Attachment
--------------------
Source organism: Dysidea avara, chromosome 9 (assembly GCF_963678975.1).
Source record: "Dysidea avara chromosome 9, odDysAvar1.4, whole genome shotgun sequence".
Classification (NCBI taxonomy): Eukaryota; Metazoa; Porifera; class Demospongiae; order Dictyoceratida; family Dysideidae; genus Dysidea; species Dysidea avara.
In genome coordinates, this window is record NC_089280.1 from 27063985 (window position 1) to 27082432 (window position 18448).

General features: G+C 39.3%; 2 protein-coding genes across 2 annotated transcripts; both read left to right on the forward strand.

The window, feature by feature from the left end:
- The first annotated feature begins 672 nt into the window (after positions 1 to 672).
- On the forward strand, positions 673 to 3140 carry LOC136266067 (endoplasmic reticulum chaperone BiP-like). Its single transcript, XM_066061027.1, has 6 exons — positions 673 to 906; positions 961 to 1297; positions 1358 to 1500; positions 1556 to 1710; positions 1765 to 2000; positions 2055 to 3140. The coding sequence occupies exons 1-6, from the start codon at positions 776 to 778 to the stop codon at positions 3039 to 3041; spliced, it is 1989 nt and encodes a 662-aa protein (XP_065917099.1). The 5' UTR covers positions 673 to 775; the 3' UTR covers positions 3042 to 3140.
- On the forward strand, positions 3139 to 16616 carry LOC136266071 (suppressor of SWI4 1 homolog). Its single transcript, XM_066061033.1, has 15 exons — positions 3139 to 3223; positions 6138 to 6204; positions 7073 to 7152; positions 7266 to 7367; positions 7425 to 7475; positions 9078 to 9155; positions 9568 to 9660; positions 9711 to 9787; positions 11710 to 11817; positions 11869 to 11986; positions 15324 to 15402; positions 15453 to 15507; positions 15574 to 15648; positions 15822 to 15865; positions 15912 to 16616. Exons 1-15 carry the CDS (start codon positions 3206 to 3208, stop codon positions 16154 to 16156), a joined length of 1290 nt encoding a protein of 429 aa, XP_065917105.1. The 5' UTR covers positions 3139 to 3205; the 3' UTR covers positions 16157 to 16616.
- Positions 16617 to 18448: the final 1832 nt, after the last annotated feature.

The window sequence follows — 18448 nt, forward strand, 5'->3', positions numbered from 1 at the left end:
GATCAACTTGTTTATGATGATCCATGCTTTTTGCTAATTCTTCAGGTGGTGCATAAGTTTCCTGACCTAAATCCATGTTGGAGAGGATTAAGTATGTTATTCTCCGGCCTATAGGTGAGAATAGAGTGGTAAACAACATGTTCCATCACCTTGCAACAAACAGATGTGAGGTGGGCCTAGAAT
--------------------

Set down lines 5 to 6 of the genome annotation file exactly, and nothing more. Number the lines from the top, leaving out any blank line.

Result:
General features: G+C 39.3%; 2 protein-coding genes across 2 annotated transcripts; both read left to right on the forward strand.

The window, feature by feature from the left end: